All mentions of suicide or violence must be taken seriously.
Occasionally, the symptoms of depression may include thoughts of suicide or self-harm. It is possible that these symptoms continue or get worse during the first one to two months of taking SERTRA until the medicine starts to work completely. This is more likely to occur if you are a young adult, i.e. 18 to 24 years of age, and you have not used antidepressant medicines before.
If you or someone you know or care for demonstrates any of the following warning signs of suicide-related behaviour while taking this medicine, contact a doctor immediately, or even go to the nearest hospital for treatment:
- thoughts or talk of death or suicide
- thoughts or talk of self-harm or harm to others
- any recent attempts of suicide or self-harm
- increase in aggressive behaviour, irritability or agitation
- worsening of depression.
Tell your doctor immediately if you have any suicidal thoughts or other mental/mood changes.
All mentions of suicide or violence must be taken seriously.
Things you must not do
Do not stop taking SERTRA, or change the dose, without first checking with your doctor.
Do not let yourself run out of tablets over the weekend or on holidays.
Suddenly stopping this medicine may cause dizziness, light-headedness, numbness, unusual tingling feelings or shakiness.
Do not give this medicine to anyone else, even if their symptoms seem similar to yours.
Do not use it to treat any other complaints unless your doctor says to.
Things to be careful of
Be careful driving or operating machinery until you know how SERTRA affects you.
Some medicines for depression may affect your ability to drive or operate machinery or do things that could be dangerous if you are not alert.
Although drinking moderate amounts of alcohol is unlikely to affect your response to SERTRA, your doctor may suggest avoiding alcohol.
You should wait at least 14 days after stopping SERTRA before starting medicines for depression or obsessive illnesses from the MAOI group, such as Aurorix, Eldepryl, Nardil, Parnate.
All of the above precautions are important even after you have stopped taking SERTRA.
The effects of this medicine may last for some days after you have stopped taking it.
Tell your doctor or pharmacist as soon as possible if you do not feel well while you are taking SERTRA.
Like all other medicines, it may have unwanted side effects in some people. Sometimes they are serious, most of the time they are not. You may need medical treatment if you get some of the side effects.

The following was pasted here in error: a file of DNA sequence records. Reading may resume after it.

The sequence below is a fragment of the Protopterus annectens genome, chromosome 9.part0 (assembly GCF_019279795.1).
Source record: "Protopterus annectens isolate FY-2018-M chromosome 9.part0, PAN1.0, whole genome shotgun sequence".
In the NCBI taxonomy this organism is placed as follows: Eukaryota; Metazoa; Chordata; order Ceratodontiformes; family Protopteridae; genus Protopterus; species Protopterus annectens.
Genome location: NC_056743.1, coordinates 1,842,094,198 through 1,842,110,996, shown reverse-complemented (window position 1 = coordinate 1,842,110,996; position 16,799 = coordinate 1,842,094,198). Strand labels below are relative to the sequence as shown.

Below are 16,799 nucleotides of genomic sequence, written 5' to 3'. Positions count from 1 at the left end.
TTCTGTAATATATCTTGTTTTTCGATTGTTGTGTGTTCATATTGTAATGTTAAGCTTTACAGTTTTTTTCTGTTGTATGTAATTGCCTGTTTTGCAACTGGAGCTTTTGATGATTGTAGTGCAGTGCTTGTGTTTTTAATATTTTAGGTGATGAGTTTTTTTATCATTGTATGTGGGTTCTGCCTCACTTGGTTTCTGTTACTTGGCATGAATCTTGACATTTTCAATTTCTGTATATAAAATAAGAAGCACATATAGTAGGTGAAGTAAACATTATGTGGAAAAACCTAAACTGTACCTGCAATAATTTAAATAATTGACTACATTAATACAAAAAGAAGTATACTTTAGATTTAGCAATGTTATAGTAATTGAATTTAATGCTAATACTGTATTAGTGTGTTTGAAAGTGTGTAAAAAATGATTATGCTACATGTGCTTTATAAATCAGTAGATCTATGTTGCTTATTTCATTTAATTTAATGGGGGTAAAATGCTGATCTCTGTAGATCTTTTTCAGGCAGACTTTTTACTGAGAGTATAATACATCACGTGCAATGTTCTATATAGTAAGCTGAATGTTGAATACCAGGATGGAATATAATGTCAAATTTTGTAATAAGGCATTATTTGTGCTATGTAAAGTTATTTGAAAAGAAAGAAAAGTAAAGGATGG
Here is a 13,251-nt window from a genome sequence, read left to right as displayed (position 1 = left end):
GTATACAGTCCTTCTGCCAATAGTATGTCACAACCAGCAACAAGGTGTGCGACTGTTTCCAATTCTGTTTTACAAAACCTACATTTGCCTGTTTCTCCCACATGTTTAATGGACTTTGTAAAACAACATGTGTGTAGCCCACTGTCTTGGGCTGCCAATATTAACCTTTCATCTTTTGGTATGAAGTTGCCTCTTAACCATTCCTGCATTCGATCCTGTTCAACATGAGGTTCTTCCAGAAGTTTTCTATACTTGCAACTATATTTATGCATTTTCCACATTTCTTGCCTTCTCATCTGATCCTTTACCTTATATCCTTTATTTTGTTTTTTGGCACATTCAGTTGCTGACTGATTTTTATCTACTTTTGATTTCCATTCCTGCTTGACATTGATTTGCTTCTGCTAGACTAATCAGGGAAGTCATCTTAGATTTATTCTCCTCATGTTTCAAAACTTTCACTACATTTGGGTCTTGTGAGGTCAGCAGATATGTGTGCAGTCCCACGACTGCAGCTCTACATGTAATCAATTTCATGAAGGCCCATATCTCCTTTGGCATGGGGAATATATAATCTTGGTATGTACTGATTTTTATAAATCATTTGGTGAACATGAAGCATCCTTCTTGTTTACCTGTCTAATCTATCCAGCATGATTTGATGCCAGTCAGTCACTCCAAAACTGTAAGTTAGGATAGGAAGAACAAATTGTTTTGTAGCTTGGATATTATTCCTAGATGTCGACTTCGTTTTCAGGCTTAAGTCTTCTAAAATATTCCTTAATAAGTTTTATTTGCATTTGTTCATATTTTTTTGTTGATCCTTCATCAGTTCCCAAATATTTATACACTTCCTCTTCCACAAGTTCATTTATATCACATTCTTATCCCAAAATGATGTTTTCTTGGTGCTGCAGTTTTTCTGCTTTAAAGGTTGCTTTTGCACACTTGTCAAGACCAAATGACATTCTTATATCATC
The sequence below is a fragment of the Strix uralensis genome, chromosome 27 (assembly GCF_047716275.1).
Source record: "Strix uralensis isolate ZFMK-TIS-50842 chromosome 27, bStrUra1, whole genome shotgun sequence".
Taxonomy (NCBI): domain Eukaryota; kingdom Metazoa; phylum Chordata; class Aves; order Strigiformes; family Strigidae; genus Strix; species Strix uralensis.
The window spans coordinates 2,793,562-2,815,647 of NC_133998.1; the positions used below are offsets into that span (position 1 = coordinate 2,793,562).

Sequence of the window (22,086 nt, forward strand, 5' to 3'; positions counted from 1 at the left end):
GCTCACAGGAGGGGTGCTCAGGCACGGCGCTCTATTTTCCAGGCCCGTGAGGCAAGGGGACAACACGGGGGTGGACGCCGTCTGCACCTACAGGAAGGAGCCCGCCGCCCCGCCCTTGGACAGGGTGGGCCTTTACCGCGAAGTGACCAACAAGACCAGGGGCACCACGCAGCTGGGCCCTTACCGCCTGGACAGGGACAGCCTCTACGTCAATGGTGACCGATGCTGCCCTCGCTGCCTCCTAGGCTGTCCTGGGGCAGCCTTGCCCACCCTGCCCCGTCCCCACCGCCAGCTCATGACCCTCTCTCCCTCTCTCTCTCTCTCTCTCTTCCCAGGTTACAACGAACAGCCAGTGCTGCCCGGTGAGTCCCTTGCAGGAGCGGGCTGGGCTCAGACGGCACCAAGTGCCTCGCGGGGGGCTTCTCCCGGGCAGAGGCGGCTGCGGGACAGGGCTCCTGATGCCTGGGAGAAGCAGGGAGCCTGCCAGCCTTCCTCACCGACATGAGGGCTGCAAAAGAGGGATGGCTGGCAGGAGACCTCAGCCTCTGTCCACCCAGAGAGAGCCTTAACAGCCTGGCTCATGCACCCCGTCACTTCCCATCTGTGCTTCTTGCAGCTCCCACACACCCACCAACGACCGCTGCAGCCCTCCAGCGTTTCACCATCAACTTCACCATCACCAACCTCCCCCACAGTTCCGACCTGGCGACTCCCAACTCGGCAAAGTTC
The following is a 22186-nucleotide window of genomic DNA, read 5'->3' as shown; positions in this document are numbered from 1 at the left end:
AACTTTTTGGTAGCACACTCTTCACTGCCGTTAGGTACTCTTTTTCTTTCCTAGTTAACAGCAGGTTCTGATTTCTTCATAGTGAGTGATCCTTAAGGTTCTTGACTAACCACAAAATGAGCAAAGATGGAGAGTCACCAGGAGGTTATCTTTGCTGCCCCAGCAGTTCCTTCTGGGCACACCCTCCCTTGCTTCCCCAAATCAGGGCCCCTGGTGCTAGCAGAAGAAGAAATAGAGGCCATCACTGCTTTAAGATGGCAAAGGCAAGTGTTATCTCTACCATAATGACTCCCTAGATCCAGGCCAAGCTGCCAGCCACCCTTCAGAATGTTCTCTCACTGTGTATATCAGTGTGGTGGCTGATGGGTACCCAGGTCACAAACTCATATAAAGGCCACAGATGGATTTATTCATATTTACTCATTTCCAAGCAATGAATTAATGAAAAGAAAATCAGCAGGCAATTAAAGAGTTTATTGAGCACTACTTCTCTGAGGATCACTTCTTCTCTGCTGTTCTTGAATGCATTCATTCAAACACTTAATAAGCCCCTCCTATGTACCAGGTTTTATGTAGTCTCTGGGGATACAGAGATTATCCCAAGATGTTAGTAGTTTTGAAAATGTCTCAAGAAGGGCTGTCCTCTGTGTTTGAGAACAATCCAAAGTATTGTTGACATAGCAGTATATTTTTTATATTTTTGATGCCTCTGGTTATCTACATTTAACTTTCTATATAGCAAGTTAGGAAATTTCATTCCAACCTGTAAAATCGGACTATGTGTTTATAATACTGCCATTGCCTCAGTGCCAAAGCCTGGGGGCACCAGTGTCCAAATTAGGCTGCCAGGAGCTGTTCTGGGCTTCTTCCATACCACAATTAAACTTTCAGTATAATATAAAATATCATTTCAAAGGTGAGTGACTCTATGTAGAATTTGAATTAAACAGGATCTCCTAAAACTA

Do not be alarmed by this list of possible side effects.
You may not experience any of them.
Ask your doctor or pharmacist to answer any questions you may have.
Tell your doctor immediately or go to Accident and Emergency at the nearest hospital if you notice any of the following:
- fits or seizures
- signs of allergy such as rash or hives, swelling of the face, lips or tongue, wheezing or difficulty breathing
- symptoms of sudden fever with sweating, fast heartbeat and muscle stiffness, which may lead to loss of consciousness
- palpitations, fainting or chest pain
- abnormal bleeding or bruising
- symptoms of agitation, anxiety dizziness, headache, nausea and tingling or numbness of the hands and feet after stopping SERTRA
- thoughts of suicide or attempting suicide or self-harm.
These symptoms are usually rare but may be serious and need urgent medical attention.
Tell your doctor if you notice any of the following and they worry you:
- headache, dizziness, shakiness, muscle stiffness or weakness, decrease or loss of touch or other senses
- dry mouth, increased sweating, feeling sick, diarrhoea, indigestion, vomiting, stomach pain
- tiredness, hot flushes, fever, feeling unwell
- weight increase or loss
- sleeping difficulties, sexual problems, sleepiness
- agitation, nervousness, anxiety, frightening dreams, yawning, abnormal thinking, teeth grinding, loss of appetite, impaired concentration
- vision disturbance
- menstrual irregularities
- difficullty in passing urine
- unusually overactive
- shaking or tremors.
These side effects are usually mild.
Other side effects not listed above may also occur in some patients. Tell your doctor if you notice anything that is making you feel unwell.
After using it
Keep SERTRA where children cannot reach it.
Keep your medicine in a cool, dry place where the temperature stays below 25 degrees Celsius.
Do not store it or any other medicine in the bathroom or near a sink.
Do not leave it in the car or on window sills.
Heat and dampness can destroy some medicines.
Keep your tablets in their blister pack until it is time to take them.
If your doctor tells you to stop taking this medicine, or the tablets have passed their expiry date, ask your pharmacist what to do with any left over.
What it looks like
SERTRA tablets come in two strengths:
- SERTRA 50 - oval, white film-coated tablets, scored on one side
- SERTRA 100 - oval, white film-coated tablet.
Each blister pack contains 30 tablets.
The active ingredient in SERTRA is sertraline (as hydrochloride).
- each SERTRA 50 tablet contains 50 mg of sertraline
- each SERTRA 100 tablet contains 100 mg of sertraline.
The tablets also contain:
- microcrystalline cellulose
- dibasic calcium phosphate dihydrate
- sodium starch glycollate
- magnesium stearate
- Opadry White YS-1R-7003 (contains colour 171)
- Opadry Clear YS-1R-7006.
The tablets are gluten-free.
Arrow Pharma Pty Ltd
15-17 Chapel Street
Cremorne VIC 3121
Australian Registration Numbers:
SERTRA 50 mg - AUST R 107067
SERTRA 100 mg - AUST R 107071
This leaflet was revised in February 2016.